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Updated 21 May 2013

Vitamin K

Vitamin K is a fat soluble vitamin and is made by bacteria that live in your colon. It’s then absorbed back into your bloodstream to conduct a variety of important tasks.

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Vitamin K is a fat soluble vitamin and is made by bacteria that live in your colon. It’s then absorbed back into your bloodstream to conduct a variety of important tasks in your body.

What it does for you

Vitamin K helps your blood clot. It also plays an important role in producing the proteins that keep your teeth and bones healthy.

Which foods have vitamin K?

Broccoli, brussels sprouts, yoghurt, green cabbage, alfalfa, egg yolk, oils such as soya bean oil and fish liver oil, and kelp.

How much vitamin K do you need?

The adequate intake (AI) for vitamin K is 120 microgram per day for male adults and 90 microgram per day for female adults.

This vitamin is seldom found in supplements as your body makes its own. The only people that need supplementation are those who’ve had large sections of their bowel removed, or people with digestive absorption problems.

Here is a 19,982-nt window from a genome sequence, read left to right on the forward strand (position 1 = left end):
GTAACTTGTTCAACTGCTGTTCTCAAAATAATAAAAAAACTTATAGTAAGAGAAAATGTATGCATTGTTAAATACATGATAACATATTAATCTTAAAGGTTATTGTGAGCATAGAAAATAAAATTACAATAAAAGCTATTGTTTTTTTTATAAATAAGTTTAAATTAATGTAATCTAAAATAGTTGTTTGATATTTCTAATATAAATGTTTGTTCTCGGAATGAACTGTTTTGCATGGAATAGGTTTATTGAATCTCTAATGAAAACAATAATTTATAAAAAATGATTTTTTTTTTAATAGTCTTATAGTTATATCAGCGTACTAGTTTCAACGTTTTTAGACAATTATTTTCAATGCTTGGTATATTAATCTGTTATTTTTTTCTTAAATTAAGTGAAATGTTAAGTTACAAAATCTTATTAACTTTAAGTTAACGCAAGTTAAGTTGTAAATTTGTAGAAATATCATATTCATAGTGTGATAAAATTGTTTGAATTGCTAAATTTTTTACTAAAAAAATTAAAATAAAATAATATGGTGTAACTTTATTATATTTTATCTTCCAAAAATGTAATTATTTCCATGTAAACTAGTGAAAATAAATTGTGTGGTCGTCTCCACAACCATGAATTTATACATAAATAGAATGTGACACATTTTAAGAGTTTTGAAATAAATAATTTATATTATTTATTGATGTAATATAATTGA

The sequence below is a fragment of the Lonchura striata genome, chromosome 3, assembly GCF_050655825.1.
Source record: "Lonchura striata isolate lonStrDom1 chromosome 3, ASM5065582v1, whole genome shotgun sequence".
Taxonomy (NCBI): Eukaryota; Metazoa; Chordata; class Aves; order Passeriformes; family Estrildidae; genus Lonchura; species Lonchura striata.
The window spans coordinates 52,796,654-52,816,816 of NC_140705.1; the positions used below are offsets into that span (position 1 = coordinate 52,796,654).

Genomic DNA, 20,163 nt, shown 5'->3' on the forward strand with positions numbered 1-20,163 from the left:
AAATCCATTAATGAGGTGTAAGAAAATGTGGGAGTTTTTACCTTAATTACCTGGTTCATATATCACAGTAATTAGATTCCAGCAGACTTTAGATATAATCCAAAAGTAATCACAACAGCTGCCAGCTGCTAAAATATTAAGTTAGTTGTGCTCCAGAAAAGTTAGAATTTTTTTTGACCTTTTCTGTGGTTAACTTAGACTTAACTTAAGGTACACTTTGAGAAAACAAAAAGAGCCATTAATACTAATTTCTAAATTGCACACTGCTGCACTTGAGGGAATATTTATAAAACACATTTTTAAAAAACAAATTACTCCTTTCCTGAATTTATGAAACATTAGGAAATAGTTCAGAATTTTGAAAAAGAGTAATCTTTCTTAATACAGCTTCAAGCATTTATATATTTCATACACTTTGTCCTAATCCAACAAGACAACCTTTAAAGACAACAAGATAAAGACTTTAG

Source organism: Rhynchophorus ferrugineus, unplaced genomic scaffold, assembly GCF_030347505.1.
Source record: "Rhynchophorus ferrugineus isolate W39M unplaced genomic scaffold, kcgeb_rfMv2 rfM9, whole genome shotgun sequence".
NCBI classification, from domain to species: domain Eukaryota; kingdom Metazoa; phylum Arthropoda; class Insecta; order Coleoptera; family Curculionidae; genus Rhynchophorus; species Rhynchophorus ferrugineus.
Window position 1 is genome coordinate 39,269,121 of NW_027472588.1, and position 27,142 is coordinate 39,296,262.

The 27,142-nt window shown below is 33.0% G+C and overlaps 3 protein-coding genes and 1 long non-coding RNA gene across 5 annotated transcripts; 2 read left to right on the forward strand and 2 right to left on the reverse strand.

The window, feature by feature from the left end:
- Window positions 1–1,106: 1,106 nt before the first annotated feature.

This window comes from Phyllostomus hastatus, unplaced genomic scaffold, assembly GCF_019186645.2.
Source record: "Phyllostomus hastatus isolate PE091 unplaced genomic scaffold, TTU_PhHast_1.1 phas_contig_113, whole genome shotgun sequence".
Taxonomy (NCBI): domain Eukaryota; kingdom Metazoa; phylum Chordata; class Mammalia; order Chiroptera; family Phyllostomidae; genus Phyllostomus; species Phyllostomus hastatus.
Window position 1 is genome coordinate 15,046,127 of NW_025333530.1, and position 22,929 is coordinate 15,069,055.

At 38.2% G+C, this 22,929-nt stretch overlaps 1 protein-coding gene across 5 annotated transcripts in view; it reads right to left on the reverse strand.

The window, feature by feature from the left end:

How much vitamin K is too much?

Massive doses of vitamin K in supplements (at least 1000 times the RDA) can lead to a build-up in the body, causing liver damage and problems such as jaundice in infants and children.

Signs of vitamin K deficiency

Heavy blood loss during menstruation can be alleviated by taking vitamin K. Post-menopausal women who lose calcium in their urine can halt the loss by taking vitamin K. It can also alleviate nausea during pregnancy. Blood-thinning drugs can inhibit the absorption of vitamin K.

Research on vitamin K


Vitamin K can help patients recover from surgery. Newborn babies are now given vitamin K injections as a matter of course, to improve their blood clotting abilities.

 
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